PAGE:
Chargers-Broncos: Blowing the Call
With all the excitement surrounding the end of Sunday's Chargers-Broncos game, Playback could not resist a bonus mini-review. Here's panelist Dan Levy on the way CBS team Dick Enberg and Randy Cross handled the final minutes of Sunday's best game:
I have watched a lot of football in my life. I'm not sure I've seen a more exciting ending than the Denver-San Diego game on Sunday. Sure, as a fan of the Broncos my interest in this game was certainly vested, but the last six minutes of this contest were as good as it gets.
Well, unless you listened to the announcers.
The venerable Dick Enberg and longtime CBS color man Randy Cross seemed overmatched by the back-and-forth action of the last few possessions. Let's recap:
A 16-play Denver drive ended with a Jay Cutler interception at the goal line on either third and 3 or third and goal, depending on when you asked Enberg. Enberg and Cross did do a nice job catching the fumble by Chargers defensive back Antoine Cason after his pickoff, but totally missed the big hit Cutler put on Clinton Hart after Hart scooped up the fumble. It's an announcing team prerequisite to highlight any hit on -- or by -- a quarterback isn't it?
The tandem made up for it with a great call of Darren Sproles' 66-yard scamper to give San Diego the 36-31 lead. "Oh my," Enberg classically opined as my heart began to palpitate. San Diego converted the two-point conversion on a pass from Philip Rivers to Legedu Naanee, but if you ask Enberg, I'm pretty sure Nanook Legume caught the pass. I think what I wrote is closer than what Enberg tripped over before laughing through the correct pronunciation.
Finding his team down by seven after leading the entire game, Cutler led the Broncos down the field and into the red zone with precision. Denver got to the 1-yard line before Cutler rolled back to pass and fumbled a ball that was scooped up by the Chargers for what looked to be the end of the game. But the whistle blew. The play was ruled incomplete on the field. Salvation!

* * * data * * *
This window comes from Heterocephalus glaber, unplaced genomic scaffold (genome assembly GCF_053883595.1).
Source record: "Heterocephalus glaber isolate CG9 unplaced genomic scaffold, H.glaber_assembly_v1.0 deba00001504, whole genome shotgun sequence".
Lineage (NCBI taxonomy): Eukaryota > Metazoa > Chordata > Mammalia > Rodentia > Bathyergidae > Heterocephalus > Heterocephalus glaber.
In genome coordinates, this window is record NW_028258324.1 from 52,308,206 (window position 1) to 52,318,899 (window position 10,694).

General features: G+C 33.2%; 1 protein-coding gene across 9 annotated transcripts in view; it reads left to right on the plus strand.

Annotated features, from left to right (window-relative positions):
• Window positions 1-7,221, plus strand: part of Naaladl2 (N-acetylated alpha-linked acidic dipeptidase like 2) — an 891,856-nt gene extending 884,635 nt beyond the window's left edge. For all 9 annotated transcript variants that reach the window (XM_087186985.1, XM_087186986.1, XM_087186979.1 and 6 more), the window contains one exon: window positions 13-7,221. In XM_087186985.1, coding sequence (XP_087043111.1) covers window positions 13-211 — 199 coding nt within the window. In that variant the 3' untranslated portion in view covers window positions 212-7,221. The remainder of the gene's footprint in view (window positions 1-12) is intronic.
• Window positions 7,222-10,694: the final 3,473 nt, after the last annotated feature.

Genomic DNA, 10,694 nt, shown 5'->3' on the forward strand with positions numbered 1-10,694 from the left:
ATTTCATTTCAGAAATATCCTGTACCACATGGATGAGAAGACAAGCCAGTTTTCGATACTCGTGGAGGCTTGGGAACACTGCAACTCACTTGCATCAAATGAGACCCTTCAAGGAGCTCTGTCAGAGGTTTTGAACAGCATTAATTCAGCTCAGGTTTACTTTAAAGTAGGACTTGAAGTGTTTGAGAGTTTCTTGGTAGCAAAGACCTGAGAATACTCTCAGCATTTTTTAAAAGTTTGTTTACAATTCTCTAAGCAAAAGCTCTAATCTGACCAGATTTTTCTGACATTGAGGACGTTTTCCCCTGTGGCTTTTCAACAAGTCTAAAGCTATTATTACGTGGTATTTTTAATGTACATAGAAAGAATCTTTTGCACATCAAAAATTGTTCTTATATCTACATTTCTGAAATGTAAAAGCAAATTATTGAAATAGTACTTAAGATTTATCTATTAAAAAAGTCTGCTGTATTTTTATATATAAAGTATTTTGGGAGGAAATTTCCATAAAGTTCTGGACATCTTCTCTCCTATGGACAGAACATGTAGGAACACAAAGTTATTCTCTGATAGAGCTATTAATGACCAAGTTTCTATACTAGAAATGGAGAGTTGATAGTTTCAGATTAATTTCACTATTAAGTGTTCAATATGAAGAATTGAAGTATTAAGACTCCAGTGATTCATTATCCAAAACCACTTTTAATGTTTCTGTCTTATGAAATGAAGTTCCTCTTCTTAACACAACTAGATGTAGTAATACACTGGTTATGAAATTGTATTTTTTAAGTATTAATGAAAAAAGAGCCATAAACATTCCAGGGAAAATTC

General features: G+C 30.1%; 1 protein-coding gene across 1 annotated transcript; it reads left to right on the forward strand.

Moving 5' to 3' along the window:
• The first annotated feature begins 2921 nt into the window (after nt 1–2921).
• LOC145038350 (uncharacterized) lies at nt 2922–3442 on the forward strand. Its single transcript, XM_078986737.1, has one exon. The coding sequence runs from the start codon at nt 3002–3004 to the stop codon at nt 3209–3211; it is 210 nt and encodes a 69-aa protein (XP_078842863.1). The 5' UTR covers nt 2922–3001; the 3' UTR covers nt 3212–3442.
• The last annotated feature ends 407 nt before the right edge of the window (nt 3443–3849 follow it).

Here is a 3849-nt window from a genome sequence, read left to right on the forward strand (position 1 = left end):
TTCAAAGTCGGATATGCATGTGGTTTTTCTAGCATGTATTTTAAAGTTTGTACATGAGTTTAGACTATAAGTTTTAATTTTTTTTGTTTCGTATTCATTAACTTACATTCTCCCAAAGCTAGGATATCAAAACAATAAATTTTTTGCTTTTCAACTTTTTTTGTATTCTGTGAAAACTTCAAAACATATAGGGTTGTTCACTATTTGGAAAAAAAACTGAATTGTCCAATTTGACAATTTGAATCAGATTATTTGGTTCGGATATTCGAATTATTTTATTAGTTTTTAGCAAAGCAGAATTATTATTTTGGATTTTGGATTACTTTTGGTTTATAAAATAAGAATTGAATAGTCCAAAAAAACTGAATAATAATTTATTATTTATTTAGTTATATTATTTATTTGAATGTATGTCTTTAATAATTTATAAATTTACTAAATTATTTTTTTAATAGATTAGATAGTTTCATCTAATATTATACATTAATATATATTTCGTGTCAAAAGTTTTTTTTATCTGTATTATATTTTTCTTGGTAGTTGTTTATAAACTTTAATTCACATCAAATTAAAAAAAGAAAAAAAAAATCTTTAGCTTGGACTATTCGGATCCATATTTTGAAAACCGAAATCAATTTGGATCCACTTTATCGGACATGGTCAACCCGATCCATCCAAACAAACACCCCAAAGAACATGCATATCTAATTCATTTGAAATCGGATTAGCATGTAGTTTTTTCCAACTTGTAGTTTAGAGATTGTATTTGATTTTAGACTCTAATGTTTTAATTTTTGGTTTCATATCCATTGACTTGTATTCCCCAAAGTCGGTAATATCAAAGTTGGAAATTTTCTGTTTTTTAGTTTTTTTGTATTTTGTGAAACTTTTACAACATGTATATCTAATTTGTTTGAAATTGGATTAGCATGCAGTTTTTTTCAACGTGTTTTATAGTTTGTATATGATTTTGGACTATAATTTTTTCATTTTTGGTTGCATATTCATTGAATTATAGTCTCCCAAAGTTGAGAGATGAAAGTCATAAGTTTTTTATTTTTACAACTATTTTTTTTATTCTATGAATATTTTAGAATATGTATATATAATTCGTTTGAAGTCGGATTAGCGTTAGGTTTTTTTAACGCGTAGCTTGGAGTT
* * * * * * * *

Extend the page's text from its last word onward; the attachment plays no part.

But no -- the play was challenged. Clearly, the replay showed that the ball was fumbled. Cross and Enberg went over the replay at least a half-dozen times from every conceivable angle. "It's definitely a fumble," was their verdict. Duh. We all saw that. What we also saw, but Cross was too engulfed in explaining the "empty hand" rule to see for himself, was that referee Ed Hochuli was in the replay waving the play dead. Even if the play was a fumble, which it was, Hochuli had ended the play with his whistle before the Charger picked it up. Broncos ball either way.
Cross totally missed it. He spent the entire replay looking at Cutler's hand, and he didn't explain the situation until after the official did. At that point, we didn't need any further explanation. But we sure got it. Thanks, Randy, for clearing up what we already knew.
Inexplicably, as the game got better, the announcing got worse. Denver had a fourth-and-goal from the San Diego 4 that if not converted, would end the game. When Cutler connected with rookie wide receiver Eddie Royal for a score, Enberg exclaimed, "Overtime!" Denver was still down a point, though -- and there was still time left.
Mike Shanahan showed his mettle by going for two. Cross vehemently disapproved. Of course, Cutler found Royal again, and according to Enberg, the Broncos win. Yes, with 24 seconds remaining in the game and Denver still having to kick off to a man who scored a 103-yard kickoff return earlier in the game, Enberg's call was, "Broncos win!" He excused his mistake on an inability to see the game clock.
Great call, Dick.
The Broncos did hold on for the win, Enberg proving to be as clairvoyant as he was overwhelmed. A great finish to the game. I just wish it was on mute.
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